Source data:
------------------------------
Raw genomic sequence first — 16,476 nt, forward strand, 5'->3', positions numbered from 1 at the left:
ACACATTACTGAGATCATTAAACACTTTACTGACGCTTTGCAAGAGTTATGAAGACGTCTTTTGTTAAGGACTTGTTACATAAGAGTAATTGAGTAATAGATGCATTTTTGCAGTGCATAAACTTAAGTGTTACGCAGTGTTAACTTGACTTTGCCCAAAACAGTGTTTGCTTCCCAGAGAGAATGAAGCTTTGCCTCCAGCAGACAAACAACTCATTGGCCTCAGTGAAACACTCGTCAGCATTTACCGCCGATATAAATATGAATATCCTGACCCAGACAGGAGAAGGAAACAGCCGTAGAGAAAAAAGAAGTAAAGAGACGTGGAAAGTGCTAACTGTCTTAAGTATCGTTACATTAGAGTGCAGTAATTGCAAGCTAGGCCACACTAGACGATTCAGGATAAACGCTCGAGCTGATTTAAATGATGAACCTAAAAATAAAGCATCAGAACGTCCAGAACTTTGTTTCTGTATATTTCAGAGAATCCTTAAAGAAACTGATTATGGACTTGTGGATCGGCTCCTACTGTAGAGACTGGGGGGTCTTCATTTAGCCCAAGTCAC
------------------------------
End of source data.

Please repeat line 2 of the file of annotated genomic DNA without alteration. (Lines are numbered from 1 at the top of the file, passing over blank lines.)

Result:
ACACATTACTGAGATCATTAAACACTTTACTGACGCTTTGCAAGAGTTATGAAGACGTCTTTTGTTAAGGACTTGTTACATAAGAGTAATTGAGTAATAGATGCATTTTTGCAGTGCATAAACTTAAGTGTTACGCAGTGTTAACTTGACTTTGCCCAAAACAGTGTTTGCTTCCCAGAGAGAATGAAGCTTTGCCTCCAGCAGACAAACAACTCATTGGCCTCAGTGAAACACTCGTCAGCATTTACCGCCGATATAAATATGAATATCCTGACCCAGACAGGAGAAGGAAACAGCCGTAGAGAAAAAAGAAGTAAAGAGACGTGGAAAGTGCTAACTGTCTTAAGTATCGTTACATTAGAGTGCAGTAATTGCAAGCTAGGCCACACTAGACGATTCAGGATAAACGCTCGAGCTGATTTAAATGATGAACCTAAAAATAAAGCATCAGAACGTCCAGAACTTTGTTTCTGTATATTTCAGAGAATCCTTAAAGAAACTGATTATGGACTTGTGGATCGGCTCCTACTGTAGAGACTGGGGGGTCTTCATTTAGCCCAAGTCAC